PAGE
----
9 June 2016
Philip Morris International is parading Indonesia as its “crown jewel”, gloating over the huge profits it makes there and that its business is set to grow even further. In 2015, PT Sampoerna recorded a net profit of $774 million, (10.4 trillion rupiah) an increase of 1.8% from the previous year.
According to PMI/Sampoerna’s President Director as reported in the Wall Street Journal, “We have huge opportunities to grow our business,” and the future is inmachine-rolled clove cigarettes and light brands. Last year setting public health aside, the Indonesian President signed an MOU worth $1.9billion with PMI/Sampoerna to increase its business in the country.
Indonesia remains alone in going the opposite way in tobacco control. Other than pictorial health warnings on packs, the Indonesian government has refused to adopt other effective national tobacco control measures that can reduce smoking rates. About 230,000 people die from tobacco related illnesses every year.
According to Euromonitor, cigarettes sales in Indonesia reached more than $16 billion in 2014, making it the third-largest market in Asia, after China and Japan. It predicts an increase in sales of more than $23 billion by 2018.
Indonesia is the only country in Asia where the government has a definitive policy to increase tobacco production. The Ministry of Industry is pushing to boost production between 5% – 7.4% annually to 2020.
Indonesia has the world’s fourth-largest population of smokers (90 million) where more than two-thirds of men smoke. A young population with rising disposable incomes and the addicted poor will contribute towards Sampoerna’s profits.
Sampoerna has a clear strategy to polish the crown jewel with profits from targeted populations. The Wall Street Journal reports, cigarette prices range from less than a dollar a pack to closer to $2 for premium brands. With about 40% of the population living on less than $3 a day, cigarettes still account for a large portion of many households’ monthly spending.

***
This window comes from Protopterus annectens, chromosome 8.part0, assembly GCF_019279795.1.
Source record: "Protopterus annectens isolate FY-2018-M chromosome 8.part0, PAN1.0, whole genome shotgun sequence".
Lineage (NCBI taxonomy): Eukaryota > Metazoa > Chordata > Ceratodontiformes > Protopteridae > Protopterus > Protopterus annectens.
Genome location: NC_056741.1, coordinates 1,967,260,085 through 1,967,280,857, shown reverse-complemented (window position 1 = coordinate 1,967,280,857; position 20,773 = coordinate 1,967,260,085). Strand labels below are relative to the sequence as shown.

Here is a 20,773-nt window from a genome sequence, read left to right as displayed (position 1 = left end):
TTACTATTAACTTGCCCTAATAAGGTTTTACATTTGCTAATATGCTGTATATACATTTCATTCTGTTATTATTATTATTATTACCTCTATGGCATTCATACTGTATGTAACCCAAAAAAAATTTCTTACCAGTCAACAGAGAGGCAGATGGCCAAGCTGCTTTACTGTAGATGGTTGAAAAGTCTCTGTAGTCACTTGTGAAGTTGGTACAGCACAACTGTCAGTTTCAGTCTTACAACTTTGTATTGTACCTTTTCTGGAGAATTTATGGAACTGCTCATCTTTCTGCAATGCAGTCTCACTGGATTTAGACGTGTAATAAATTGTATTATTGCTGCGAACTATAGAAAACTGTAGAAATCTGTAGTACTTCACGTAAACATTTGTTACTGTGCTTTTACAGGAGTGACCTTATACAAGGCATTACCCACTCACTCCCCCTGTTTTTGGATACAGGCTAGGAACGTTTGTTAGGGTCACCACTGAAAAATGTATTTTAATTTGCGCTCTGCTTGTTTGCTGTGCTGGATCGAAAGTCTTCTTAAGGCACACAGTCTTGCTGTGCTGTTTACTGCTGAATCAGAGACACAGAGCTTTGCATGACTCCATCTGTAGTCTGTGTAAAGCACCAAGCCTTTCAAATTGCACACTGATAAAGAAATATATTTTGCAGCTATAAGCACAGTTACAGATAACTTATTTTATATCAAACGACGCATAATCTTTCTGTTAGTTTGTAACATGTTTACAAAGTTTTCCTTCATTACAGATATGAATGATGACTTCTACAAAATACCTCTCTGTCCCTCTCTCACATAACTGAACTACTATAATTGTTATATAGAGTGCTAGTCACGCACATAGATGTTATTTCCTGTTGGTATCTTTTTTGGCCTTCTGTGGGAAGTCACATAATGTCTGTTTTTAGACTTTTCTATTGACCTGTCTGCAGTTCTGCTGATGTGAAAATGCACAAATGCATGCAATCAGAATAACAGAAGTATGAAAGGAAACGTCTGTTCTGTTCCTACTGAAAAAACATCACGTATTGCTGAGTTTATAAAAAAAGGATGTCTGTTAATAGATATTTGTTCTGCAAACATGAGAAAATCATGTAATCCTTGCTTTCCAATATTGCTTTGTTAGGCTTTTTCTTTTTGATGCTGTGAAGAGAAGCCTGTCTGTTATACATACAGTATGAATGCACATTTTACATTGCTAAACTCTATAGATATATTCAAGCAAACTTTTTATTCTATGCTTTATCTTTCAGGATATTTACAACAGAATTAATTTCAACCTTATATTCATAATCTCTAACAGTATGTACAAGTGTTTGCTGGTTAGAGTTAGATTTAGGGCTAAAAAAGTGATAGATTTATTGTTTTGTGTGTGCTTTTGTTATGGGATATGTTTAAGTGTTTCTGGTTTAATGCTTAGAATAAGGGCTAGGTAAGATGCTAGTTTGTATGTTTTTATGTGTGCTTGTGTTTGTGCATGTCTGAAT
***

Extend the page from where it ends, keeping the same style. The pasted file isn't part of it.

Indonesia is the only country in Asia that has still not banned tobacco advertising. Tobacco adverts are allowed on television (after 9.30pm), in print media and on billboards, although a few cities including Jakarta and Bogor have banned outdoor adverts.
Keeping tobacco adverts foremost in children’s view is important to grow Sampoerna’s business. Last year a survey of 360 schools in 5 major cities including Jakarta, Bandung and Makassar, found tobacco billboards near 1 out of 3 schools, even a tobacco videotron was placed right in front of a junior high school.
Tobacco adverts were found in shops in close proximity of 85 percent of all the schools. The survey was jointly conducted by Lentera Anak Indonesia (LAI), the Children Media Development Foundation (YPMA) and Smoke Free Agents (SFA).
Sampoerna continues to lie about targeting youth. It claims “Mistakes do occur, and when we find out about the mistakes we try to rectify it immediately.” No such thing, as nothing was done to remove the adverts near the schools. The only solution is to ban all forms of tobacco advertising, promotions and sponsorship.
When will the Indonesian government stop helping the tobacco industry increase its profits and instead rescue the 90 million smokers who make up its crown jewel?
For status of ban on tobacco advertising, promotions and sponsorship, see here